Are you a diverse brand?

There is a desperate need for companies and brands to understand the importance of diversity and inclusion. Modern-day society is evolving much more rapidly than ever before and we must find ways to adapt to these new changes we are encountering.


Companies now have a vital responsibility to understand the ways in which to better represent the society we’re living in today. Before we go further into the more complex details, it’s essential for us to touch on the basic principles and definitions of the terms, diversity and inclusion. It’s important that a company has an in-depth understanding of these terms to enable them to better implement it within their businesses.


In sociology and political studies, diversity is the degree of differences in identifying features among the members of a purposefully defined group, such differences in racial or ethnic classifications, age, gender, religion, philosophy, physical abilities, socioeconomic background, sexual orientation, gender identity, intelligence, mental health, physical health, genetic attributes, personality, behavior or attractiveness.


In simpler terms, it means having an understanding that every individual is unique and recognising their individual differences. Valuing diversity recognises differences between people and acknowledges that these differences are a valued asset.

Gen-zers want to be in environments where they are welcomed and feel appreciated, and are able to use a particular service or product from companies that value their individual differences, values and moral principles. This also brings us into the importance of inclusion which essentially puts the concept and practice of diversity into action by creating an environment of involvement, respect, and connection—where the richness of ideas, backgrounds, and perspectives are harnessed to create business value.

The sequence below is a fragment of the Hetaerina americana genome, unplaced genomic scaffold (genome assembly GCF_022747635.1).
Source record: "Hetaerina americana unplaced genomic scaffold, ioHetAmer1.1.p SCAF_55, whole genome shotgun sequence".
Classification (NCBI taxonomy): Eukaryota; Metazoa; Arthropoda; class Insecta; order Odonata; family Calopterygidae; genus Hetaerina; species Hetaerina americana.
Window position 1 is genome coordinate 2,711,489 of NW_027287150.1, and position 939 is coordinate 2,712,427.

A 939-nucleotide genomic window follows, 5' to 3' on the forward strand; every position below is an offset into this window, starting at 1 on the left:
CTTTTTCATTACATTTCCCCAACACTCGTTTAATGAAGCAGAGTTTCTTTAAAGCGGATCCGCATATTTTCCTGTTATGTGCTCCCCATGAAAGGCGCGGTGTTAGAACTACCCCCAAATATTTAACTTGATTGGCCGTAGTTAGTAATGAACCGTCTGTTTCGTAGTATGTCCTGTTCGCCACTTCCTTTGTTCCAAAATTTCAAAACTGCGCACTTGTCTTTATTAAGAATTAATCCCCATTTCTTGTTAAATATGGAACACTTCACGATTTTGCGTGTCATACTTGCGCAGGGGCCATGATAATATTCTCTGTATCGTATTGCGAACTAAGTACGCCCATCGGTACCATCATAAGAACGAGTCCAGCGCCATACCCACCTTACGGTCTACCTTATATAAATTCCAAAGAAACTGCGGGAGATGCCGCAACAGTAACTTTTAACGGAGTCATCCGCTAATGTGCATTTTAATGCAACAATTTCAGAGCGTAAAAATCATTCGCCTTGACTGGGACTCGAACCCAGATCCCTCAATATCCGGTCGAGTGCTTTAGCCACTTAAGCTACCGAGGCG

An article released by Forbes to celebrate the top 10 most diverse companies of 2018 referenced from the Thomson Reuters 2018 Diversity and Inclusion (D&I) Index. It examined a company’s performance based on different factors that embody inclusive workplaces. These statistics saw Accenture at the top of the list making it their third consecutive year in the Index.


An official statement from the company’s site stated that they take the widest possible view of inclusion and diversity, going beyond abilities, age, ethnicity, gender, religion and sexual orientation and gender identity and expression to create an environment that welcomes all forms of differences.

‘Inclusion and diversity are fundamental to Accenture's culture and core values, fostering an innovative, collaborative and high-energy work environment. By embracing an inclusive culture that supports diverse young talent, Accenture people collaborate successfully and enable Accenture to compete effectively in the global marketplace.’ - Accenture.


A case study can be drawn out from last year’s H&M Ad which was seen as ‘Racist’, featuring a black child modelling a hoodie with the slogan “Coolest Monkey in the Jungle”. This caused high tensions and uproar among consumers globally, especially young people with black heritage. The severity of the matter even led to famous figures calling out the brand, one of which was an NBA star LeBron James & petitions were called for global boycotts of H&M as well. H&M stores in South Africa were broken into and vandalised by protesters.